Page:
Of all the documents that a company needs to store, disciplinary records—with their accompanying legal ramifications—are especially important to store responsibly. In particular, it’s necessary to give extra consideration to managing how long these documents are retained for and to ensure that they are destroyed according to schedule.
Do you want to know how to store disciplinary records? Then this is the blog for you. It will explain in detail how to keep, manage, and discard of disciplinary records.
The need for disciplinary records is an unfortunate but unavoidable fact of running a company. These records can include witness statements, emails and other communications, computer records, hearing notes, outcome letters, and any appeal paperwork.
Many employers struggle with the question of how, and for how long, they should keep these records on file. It’s useful to store expired records in case they are pertinent to future matters, for example if an employee repeats a behaviour after they have received a warning against it. However, the company must adhere to any policies stating that spent warnings will be struck from the record after a set period. For this reason, employers need clear procedures for the handling of expired disciplinary records.
It’s also important for cases such as the dismissal of an employee. In these scenarios, the company must maintain an accurate record of the reason they were dismissed, and that this record reflects what the employee was told. This is in case the employee brings a claim or requests a reference in the future.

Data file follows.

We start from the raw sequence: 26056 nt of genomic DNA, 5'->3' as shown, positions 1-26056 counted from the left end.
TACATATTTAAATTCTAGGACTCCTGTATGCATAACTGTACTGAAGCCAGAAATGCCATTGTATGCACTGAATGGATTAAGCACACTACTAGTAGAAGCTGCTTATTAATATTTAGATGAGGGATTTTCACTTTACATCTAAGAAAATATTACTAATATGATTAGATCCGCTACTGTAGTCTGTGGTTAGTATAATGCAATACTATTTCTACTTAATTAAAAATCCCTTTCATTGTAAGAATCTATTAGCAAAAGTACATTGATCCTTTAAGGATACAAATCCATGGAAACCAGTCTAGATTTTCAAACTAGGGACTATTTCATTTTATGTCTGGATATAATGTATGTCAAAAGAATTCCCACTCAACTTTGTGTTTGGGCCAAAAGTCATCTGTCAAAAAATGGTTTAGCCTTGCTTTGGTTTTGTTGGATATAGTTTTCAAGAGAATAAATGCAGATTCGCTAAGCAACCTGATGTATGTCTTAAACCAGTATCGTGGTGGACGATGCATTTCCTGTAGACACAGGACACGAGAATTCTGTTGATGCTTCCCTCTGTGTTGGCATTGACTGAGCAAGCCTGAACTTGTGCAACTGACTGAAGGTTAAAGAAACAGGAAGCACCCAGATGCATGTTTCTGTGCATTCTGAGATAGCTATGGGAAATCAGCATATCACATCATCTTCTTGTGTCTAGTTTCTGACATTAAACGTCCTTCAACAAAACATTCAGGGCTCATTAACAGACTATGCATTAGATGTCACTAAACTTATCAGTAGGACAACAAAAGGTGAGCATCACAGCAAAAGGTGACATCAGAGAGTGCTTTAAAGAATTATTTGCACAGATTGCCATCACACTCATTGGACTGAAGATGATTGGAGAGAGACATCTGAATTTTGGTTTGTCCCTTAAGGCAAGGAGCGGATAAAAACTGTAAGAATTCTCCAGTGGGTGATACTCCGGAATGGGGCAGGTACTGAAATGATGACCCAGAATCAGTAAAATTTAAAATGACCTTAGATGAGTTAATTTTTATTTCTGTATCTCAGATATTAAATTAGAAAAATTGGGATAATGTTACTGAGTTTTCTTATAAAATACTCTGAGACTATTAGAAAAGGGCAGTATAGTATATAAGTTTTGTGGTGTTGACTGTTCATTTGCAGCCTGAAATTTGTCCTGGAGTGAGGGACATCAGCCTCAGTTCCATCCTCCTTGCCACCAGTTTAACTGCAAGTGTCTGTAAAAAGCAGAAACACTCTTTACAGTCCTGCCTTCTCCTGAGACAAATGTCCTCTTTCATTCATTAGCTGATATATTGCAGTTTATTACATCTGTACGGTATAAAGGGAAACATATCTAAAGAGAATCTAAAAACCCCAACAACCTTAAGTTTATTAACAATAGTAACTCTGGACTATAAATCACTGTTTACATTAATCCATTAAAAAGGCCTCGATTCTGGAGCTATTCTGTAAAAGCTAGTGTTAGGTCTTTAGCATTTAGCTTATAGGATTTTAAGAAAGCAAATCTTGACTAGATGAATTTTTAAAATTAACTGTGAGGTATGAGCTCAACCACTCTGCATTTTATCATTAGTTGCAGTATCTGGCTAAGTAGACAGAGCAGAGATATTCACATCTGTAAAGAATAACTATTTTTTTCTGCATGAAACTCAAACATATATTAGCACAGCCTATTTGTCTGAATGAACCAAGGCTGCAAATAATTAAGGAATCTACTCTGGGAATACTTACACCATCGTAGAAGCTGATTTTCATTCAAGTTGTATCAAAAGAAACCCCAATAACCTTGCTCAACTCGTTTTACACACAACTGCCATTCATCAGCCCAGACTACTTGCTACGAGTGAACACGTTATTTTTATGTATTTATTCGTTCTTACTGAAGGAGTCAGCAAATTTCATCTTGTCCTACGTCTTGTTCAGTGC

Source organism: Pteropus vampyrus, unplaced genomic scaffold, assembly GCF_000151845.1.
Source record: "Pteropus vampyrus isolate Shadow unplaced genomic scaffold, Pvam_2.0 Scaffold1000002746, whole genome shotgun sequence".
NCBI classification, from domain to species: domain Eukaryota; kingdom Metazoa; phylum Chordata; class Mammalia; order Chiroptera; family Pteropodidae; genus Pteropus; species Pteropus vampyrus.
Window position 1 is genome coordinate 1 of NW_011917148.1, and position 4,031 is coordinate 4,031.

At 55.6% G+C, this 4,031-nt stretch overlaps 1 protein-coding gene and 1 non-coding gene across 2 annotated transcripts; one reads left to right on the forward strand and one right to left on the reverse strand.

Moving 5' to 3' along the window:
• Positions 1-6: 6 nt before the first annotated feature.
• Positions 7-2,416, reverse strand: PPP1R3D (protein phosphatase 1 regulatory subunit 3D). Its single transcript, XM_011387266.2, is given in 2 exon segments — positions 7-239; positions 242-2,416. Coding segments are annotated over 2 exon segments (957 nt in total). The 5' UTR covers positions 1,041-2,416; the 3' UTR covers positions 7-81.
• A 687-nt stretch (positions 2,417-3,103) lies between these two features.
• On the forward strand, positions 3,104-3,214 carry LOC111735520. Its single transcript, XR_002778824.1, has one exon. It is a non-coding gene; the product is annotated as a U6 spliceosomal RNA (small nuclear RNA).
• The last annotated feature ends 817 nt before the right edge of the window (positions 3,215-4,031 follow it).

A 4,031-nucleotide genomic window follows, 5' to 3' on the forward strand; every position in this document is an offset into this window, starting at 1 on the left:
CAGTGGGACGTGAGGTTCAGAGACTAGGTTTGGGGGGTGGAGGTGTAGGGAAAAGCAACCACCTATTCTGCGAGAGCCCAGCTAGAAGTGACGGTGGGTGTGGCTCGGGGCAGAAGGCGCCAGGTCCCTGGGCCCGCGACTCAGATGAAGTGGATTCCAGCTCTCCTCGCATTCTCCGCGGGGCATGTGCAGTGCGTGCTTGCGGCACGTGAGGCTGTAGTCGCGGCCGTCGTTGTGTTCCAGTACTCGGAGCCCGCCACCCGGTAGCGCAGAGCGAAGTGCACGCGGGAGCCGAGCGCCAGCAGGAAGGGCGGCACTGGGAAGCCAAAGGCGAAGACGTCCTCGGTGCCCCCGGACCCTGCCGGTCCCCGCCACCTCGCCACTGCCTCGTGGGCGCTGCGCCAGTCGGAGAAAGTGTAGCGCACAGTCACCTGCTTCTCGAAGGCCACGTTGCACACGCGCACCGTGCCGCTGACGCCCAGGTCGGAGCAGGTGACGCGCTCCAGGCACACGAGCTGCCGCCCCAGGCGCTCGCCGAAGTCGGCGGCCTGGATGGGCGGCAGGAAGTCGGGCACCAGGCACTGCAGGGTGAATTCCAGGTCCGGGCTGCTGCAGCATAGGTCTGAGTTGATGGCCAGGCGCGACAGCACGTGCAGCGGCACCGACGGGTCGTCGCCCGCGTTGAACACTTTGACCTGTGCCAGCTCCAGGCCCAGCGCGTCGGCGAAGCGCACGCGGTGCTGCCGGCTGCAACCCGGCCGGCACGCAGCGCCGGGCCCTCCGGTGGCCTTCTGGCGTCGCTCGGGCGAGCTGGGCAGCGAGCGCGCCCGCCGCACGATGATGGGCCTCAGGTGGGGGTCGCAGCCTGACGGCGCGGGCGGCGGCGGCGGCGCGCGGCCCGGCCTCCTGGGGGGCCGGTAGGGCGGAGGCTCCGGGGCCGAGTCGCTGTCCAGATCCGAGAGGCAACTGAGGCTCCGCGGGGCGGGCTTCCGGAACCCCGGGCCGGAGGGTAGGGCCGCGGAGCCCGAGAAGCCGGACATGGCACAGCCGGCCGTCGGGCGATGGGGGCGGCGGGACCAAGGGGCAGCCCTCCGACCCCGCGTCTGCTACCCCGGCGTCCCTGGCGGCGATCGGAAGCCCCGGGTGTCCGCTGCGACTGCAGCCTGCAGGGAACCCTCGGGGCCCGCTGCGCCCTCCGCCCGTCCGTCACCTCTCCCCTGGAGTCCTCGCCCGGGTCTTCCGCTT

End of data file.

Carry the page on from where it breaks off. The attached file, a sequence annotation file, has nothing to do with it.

Disciplinary and grievance records should be stored for a minimum of six months following termination of employment in case the employee brings a claim against the organisation. However, it is wise for companies to retain the records for longer than that, as employees have up to six years to file a breach of contract claim.
As with responsibly handling any data, it’s essential to have sensible limits on who can access disciplinary information. Once a matter has been resolved, the employee facing the issue must return or destroy their copy of the paperwork to keep a single, central record. This makes it harder for people without a legitimate reason to access the information. Finally, it’s important to properly destroy records after an appropriate time has elapsed, or a set time after the employee has left the company.
Dealing with the sheer volume of disciplinary records can be overwhelming, not to mention the importance of retaining them for future reference. If you need to make sure that these important files don’t get lost in a pile of unrelated papers, we have the answer: outsource your records management needs to a specialist.
Access Records Management, we’re experts at safely storing, shredding, and scanning documents. Contact us and skip the time and hassle of searching for somewhere safe and sensible to store your important records.
If you need professional advice on your document storage requirements, contact our document management experts today.